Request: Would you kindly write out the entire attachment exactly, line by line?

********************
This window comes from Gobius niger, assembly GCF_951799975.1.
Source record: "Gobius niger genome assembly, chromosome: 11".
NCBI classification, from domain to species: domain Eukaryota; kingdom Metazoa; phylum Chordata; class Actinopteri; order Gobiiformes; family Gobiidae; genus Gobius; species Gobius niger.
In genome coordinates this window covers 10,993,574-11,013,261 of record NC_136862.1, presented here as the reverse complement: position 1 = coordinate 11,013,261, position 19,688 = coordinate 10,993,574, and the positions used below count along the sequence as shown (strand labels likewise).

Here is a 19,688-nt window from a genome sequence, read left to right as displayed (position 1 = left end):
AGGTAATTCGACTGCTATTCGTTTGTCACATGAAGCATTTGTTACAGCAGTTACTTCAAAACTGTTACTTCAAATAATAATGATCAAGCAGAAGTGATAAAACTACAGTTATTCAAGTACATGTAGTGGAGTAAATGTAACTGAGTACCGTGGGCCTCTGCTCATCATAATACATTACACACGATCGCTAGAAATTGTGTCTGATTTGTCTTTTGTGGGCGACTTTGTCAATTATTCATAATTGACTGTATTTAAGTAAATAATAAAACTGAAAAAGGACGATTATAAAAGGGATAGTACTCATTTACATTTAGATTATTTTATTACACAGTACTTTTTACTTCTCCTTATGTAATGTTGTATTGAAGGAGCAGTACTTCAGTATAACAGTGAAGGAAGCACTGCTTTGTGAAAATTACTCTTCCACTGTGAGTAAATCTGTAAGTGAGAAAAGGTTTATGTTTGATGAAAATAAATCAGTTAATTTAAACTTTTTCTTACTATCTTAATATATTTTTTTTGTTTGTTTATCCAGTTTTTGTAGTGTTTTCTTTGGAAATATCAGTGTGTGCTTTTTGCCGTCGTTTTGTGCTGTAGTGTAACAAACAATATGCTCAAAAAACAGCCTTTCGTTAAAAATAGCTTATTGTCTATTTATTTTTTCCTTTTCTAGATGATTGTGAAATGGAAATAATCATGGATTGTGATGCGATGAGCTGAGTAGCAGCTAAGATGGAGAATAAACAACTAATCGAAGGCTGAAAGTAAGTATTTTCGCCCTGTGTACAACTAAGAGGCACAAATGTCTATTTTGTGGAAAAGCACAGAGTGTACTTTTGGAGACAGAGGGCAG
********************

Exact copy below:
This window comes from Gobius niger, assembly GCF_951799975.1.
Source record: "Gobius niger genome assembly, chromosome: 11".
NCBI classification, from domain to species: domain Eukaryota; kingdom Metazoa; phylum Chordata; class Actinopteri; order Gobiiformes; family Gobiidae; genus Gobius; species Gobius niger.
In genome coordinates this window covers 10,993,574-11,013,261 of record NC_136862.1, presented here as the reverse complement: position 1 = coordinate 11,013,261, position 19,688 = coordinate 10,993,574, and the positions used below count along the sequence as shown (strand labels likewise).

Here is a 19,688-nt window from a genome sequence, read left to right as displayed (position 1 = left end):
AGGTAATTCGACTGCTATTCGTTTGTCACATGAAGCATTTGTTACAGCAGTTACTTCAAAACTGTTACTTCAAATAATAATGATCAAGCAGAAGTGATAAAACTACAGTTATTCAAGTACATGTAGTGGAGTAAATGTAACTGAGTACCGTGGGCCTCTGCTCATCATAATACATTACACACGATCGCTAGAAATTGTGTCTGATTTGTCTTTTGTGGGCGACTTTGTCAATTATTCATAATTGACTGTATTTAAGTAAATAATAAAACTGAAAAAGGACGATTATAAAAGGGATAGTACTCATTTACATTTAGATTATTTTATTACACAGTACTTTTTACTTCTCCTTATGTAATGTTGTATTGAAGGAGCAGTACTTCAGTATAACAGTGAAGGAAGCACTGCTTTGTGAAAATTACTCTTCCACTGTGAGTAAATCTGTAAGTGAGAAAAGGTTTATGTTTGATGAAAATAAATCAGTTAATTTAAACTTTTTCTTACTATCTTAATATATTTTTTTTGTTTGTTTATCCAGTTTTTGTAGTGTTTTCTTTGGAAATATCAGTGTGTGCTTTTTGCCGTCGTTTTGTGCTGTAGTGTAACAAACAATATGCTCAAAAAACAGCCTTTCGTTAAAAATAGCTTATTGTCTATTTATTTTTTCCTTTTCTAGATGATTGTGAAATGGAAATAATCATGGATTGTGATGCGATGAGCTGAGTAGCAGCTAAGATGGAGAATAAACAACTAATCGAAGGCTGAAAGTAAGTATTTTCGCCCTGTGTACAACTAAGAGGCACAAATGTCTATTTTGTGGAAAAGCACAGAGTGTACTTTTGGAGACAGAGGGCAG